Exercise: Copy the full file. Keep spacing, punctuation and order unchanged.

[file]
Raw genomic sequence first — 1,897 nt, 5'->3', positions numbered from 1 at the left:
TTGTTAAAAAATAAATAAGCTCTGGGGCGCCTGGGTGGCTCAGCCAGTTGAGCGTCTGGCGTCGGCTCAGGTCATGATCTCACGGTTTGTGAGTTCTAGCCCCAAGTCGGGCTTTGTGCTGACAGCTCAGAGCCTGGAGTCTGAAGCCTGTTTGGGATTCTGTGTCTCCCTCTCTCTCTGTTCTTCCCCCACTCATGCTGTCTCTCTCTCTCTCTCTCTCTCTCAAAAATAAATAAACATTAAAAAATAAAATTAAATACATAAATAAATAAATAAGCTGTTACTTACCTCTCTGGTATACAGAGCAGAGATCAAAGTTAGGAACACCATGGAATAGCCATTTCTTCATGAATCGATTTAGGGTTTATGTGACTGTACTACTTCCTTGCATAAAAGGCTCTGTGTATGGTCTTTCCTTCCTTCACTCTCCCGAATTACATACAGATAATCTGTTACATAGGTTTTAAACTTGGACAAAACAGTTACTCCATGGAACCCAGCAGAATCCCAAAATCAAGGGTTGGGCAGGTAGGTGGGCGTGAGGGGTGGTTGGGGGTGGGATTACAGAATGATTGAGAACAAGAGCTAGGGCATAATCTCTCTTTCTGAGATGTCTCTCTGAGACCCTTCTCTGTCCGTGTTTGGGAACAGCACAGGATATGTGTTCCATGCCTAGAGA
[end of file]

Raw genomic sequence first — 1,897 nt, 5'->3', positions numbered from 1 at the left:
TTGTTAAAAAATAAATAAGCTCTGGGGCGCCTGGGTGGCTCAGCCAGTTGAGCGTCTGGCGTCGGCTCAGGTCATGATCTCACGGTTTGTGAGTTCTAGCCCCAAGTCGGGCTTTGTGCTGACAGCTCAGAGCCTGGAGTCTGAAGCCTGTTTGGGATTCTGTGTCTCCCTCTCTCTCTGTTCTTCCCCCACTCATGCTGTCTCTCTCTCTCTCTCTCTCTCTCAAAAATAAATAAACATTAAAAAATAAAATTAAATACATAAATAAATAAATAAGCTGTTACTTACCTCTCTGGTATACAGAGCAGAGATCAAAGTTAGGAACACCATGGAATAGCCATTTCTTCATGAATCGATTTAGGGTTTATGTGACTGTACTACTTCCTTGCATAAAAGGCTCTGTGTATGGTCTTTCCTTCCTTCACTCTCCCGAATTACATACAGATAATCTGTTACATAGGTTTTAAACTTGGACAAAACAGTTACTCCATGGAACCCAGCAGAATCCCAAAATCAAGGGTTGGGCAGGTAGGTGGGCGTGAGGGGTGGTTGGGGGTGGGATTACAGAATGATTGAGAACAAGAGCTAGGGCATAATCTCTCTTTCTGAGATGTCTCTCTGAGACCCTTCTCTGTCCGTGTTTGGGAACAGCACAGGATATGTGTTCCATGCCTAGAGA